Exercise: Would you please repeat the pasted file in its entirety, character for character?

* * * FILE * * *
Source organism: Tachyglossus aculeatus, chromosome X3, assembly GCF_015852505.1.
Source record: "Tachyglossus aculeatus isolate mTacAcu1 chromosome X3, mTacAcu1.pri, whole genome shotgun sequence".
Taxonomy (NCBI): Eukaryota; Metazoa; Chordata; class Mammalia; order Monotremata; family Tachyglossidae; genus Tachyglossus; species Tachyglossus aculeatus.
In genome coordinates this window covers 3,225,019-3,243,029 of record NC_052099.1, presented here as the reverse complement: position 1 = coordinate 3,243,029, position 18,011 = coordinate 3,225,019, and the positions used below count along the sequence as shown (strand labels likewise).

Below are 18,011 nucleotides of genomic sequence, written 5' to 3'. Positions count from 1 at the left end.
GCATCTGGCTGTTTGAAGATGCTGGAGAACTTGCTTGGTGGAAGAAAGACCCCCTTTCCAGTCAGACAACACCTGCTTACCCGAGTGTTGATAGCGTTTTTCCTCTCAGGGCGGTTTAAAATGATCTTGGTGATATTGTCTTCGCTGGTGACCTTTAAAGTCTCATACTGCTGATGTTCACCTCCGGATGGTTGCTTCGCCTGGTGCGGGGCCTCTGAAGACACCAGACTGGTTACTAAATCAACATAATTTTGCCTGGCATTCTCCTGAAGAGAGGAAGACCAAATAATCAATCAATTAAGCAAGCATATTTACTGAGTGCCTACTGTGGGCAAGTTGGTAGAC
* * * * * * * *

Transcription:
Source organism: Tachyglossus aculeatus, chromosome X3, assembly GCF_015852505.1.
Source record: "Tachyglossus aculeatus isolate mTacAcu1 chromosome X3, mTacAcu1.pri, whole genome shotgun sequence".
Taxonomy (NCBI): Eukaryota; Metazoa; Chordata; class Mammalia; order Monotremata; family Tachyglossidae; genus Tachyglossus; species Tachyglossus aculeatus.
In genome coordinates this window covers 3,225,019-3,243,029 of record NC_052099.1, presented here as the reverse complement: position 1 = coordinate 3,243,029, position 18,011 = coordinate 3,225,019, and the positions used below count along the sequence as shown (strand labels likewise).

Below are 18,011 nucleotides of genomic sequence, written 5' to 3'. Positions count from 1 at the left end.
GCATCTGGCTGTTTGAAGATGCTGGAGAACTTGCTTGGTGGAAGAAAGACCCCCTTTCCAGTCAGACAACACCTGCTTACCCGAGTGTTGATAGCGTTTTTCCTCTCAGGGCGGTTTAAAATGATCTTGGTGATATTGTCTTCGCTGGTGACCTTTAAAGTCTCATACTGCTGATGTTCACCTCCGGATGGTTGCTTCGCCTGGTGCGGGGCCTCTGAAGACACCAGACTGGTTACTAAATCAACATAATTTTGCCTGGCATTCTCCTGAAGAGAGGAAGACCAAATAATCAATCAATTAAGCAAGCATATTTACTGAGTGCCTACTGTGGGCAAGTTGGTAGAC